Does anyone here take magnesium and it works great. But then after a while it seems not to work as well or very well at all.If this has happened to anyone. Did you do anything to change/help out the situation??
Hi,I take magnesium oxide (835mg) every 2 or 3 nights. The other nights I blend Flax seed oil with a mixture of Flax seed/Psyllium Husk/Oat bran.And of course, a tablespoon of Flax seed oil in the AM. Seems to work so far.I never seem to have luck if I don't vary my routine at least a bit!
I am thinking that I can take all the magnesium I want, but If I don't include soluble fibers in my diet during the day before I take the mag at night, I won't go the next day. I am thinking the mag is useless unless it has something to work with. I was very surprised to find that I took 1000 mgs of mag oxide yesterday, 1/2 in am and 1/2 in pm, and NOTHING happened this morning--VERY SURPRISED! But I ate poorly yesterday---didn't have any cooked vegetables, and forgot to eat fruit. so that is how i came up with my theory about the uselessness of mag w/o proper food to work on. what do ya all think? ghitta?
hi all. i don't really know; everyone is different. i'm discovering that magnesium citrate, allegedly more absorbable by the body than mag oxide, doesn't do a thing for me. i need to stick to mag oxide. and like others here, if i ignore cooked veg etc, then it doesn't do much either. also, i've never heard of anybody being "allergic" to fruits and vegetables. that doesn't sound right. allergic to certain foods, sure, but fruits & veg across the board? anyway, right now even the Rotor Rooter man couldn't help me as i'm menstruating and all systems are shut down, apparently. g-
ghitta--me too exactly. bowels are simply not working. Hey! not even with that chlorophyll? What do you do when this happens, g? just wait it out, or do you do enemas, or use a gloved hand to get it out. I just do not let it sit in there, I take it out manually if it won't move any other way. Otherwise, I would get nothing else done. Constipation is a load that sticks you with a paralysis to heavy to move.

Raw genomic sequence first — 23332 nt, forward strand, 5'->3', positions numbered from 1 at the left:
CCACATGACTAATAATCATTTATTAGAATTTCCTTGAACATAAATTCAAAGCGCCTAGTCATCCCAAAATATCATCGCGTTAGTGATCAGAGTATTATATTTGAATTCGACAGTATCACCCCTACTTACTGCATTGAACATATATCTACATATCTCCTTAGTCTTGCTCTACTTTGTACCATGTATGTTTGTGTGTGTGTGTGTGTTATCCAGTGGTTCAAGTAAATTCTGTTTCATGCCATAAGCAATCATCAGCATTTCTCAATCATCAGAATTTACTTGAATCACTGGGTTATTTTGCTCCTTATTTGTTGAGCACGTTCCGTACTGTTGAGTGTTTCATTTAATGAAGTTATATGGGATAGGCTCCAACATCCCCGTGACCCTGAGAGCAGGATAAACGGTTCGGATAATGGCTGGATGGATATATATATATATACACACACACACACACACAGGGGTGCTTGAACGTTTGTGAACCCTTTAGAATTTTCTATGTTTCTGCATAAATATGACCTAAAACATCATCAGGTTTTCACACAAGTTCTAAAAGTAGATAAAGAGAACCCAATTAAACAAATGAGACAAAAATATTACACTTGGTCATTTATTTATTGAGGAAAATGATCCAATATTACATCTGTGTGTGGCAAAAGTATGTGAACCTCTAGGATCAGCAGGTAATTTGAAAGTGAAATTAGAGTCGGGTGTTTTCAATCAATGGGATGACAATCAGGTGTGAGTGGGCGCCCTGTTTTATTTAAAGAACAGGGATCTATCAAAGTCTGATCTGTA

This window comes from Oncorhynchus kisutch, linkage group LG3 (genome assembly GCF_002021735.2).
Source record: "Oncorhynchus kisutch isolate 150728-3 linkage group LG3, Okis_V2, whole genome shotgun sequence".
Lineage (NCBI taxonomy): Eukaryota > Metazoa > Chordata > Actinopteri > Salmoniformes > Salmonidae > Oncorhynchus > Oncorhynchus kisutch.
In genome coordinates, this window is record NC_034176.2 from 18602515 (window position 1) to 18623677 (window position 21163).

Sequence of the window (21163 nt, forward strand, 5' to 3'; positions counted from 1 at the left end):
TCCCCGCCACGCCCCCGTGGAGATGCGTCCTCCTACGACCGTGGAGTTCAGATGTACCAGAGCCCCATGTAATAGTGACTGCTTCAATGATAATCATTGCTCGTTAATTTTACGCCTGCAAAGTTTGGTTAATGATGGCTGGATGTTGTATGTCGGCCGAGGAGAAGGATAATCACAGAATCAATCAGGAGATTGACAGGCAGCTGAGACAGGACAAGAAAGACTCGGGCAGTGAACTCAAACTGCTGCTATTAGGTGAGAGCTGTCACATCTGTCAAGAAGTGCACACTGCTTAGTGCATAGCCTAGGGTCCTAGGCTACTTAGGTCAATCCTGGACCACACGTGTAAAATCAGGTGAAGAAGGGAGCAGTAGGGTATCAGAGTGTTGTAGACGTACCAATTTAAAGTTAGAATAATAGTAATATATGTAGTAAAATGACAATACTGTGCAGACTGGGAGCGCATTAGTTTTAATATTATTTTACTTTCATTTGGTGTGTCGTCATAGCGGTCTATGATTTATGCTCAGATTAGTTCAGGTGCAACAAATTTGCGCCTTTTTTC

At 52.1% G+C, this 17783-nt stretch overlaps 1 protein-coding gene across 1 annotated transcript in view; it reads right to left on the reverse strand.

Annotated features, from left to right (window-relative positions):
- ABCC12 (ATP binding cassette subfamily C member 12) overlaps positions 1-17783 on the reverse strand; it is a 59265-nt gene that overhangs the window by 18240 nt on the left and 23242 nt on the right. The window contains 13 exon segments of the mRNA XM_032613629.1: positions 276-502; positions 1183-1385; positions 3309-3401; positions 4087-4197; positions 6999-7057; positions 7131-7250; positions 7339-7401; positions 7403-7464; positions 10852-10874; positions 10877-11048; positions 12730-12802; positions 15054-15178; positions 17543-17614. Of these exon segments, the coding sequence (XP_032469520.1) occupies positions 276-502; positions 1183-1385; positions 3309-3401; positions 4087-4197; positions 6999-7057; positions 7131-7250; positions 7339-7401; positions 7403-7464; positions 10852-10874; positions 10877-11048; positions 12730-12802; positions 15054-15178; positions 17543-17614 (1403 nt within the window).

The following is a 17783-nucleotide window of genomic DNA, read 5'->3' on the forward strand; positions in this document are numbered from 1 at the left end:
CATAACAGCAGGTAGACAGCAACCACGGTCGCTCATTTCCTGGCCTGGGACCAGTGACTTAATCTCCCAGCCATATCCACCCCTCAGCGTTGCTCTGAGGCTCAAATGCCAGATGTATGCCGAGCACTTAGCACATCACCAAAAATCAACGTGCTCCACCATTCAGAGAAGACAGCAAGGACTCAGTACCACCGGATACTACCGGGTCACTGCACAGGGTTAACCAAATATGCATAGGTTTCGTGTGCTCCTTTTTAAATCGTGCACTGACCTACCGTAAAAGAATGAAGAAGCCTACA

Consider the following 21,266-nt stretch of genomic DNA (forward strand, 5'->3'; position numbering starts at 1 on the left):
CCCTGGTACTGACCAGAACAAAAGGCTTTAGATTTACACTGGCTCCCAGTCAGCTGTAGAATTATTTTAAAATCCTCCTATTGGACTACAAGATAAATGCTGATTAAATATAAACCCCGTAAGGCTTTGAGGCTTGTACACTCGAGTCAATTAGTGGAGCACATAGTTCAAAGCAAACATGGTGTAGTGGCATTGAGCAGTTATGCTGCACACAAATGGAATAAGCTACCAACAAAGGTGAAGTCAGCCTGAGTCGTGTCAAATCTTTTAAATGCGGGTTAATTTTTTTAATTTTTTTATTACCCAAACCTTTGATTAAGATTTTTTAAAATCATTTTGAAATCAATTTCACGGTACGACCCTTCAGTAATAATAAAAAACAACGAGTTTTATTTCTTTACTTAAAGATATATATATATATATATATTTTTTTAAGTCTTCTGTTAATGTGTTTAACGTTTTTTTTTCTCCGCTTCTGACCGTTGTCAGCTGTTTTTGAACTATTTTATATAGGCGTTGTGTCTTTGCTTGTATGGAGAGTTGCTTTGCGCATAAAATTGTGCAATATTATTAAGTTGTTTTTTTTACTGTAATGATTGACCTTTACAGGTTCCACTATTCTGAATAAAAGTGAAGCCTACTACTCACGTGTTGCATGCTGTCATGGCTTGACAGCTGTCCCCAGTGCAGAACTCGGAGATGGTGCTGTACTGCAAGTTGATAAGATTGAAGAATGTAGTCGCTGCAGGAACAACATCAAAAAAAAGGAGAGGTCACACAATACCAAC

Where do you guys buy magnesium. Is it just from a health store. I've never tried using it before. the effects of zelnorm have diminished on me and I need to try something else while I'm taking a break from Zelnorm.
I take mag citrate (capsules) and it works for me. I've heard you need to wait for a few hours before your take any other meds. Does anyone know how long you should wait before other meds can be taken?
to cordelia and others: yesterday i was a mess, threw out all my mag citrate supps, went to the local health food store, bought Twinlab's 400mg mag oxide (and nothing else mixed in, just mag oxide, 400mg per tablet) - took one with lunch and another with dinner last night, went like a charm this morning. i'm not taking my chlorophyl right now cause i've got my period and the liquid chlorophyl i use is derived from alfalfa which can be a blood thinner (the last thing i need at the moment) but will resume when menstruation overwith. to cordelia, in answer to your q's: fingercots and manual extraction, you betcha, plus i'll also wait until something "happens"....took forever yesterday morning. but i swear by mag oxide. to the previous posting: i buy ALL my vite and mineral supps in a HEALTH FOOD STORE because what you find in general supermarkets and drugstores are bad bad bad and full of other stuff, not organic, generally mass produced by hideous pharmacutical companies, and so forth. they tend to be full of fillers, animal gelatin, (from non organic sources hence full of steroids, antibiotics, growth hormones, etc) and who knows what else. it's worth the extra money to buy good quality supplements. g-
Tiss,I think the general rule of thumb is 2-3 hours between medications.I am taking a couple and this gets complicated sometimes.I take my magnesium oxide at night with a glass of water before bed.Somebody said they take it with food. I have always read the opposite. Could somebody clarify? With food, or without???-meg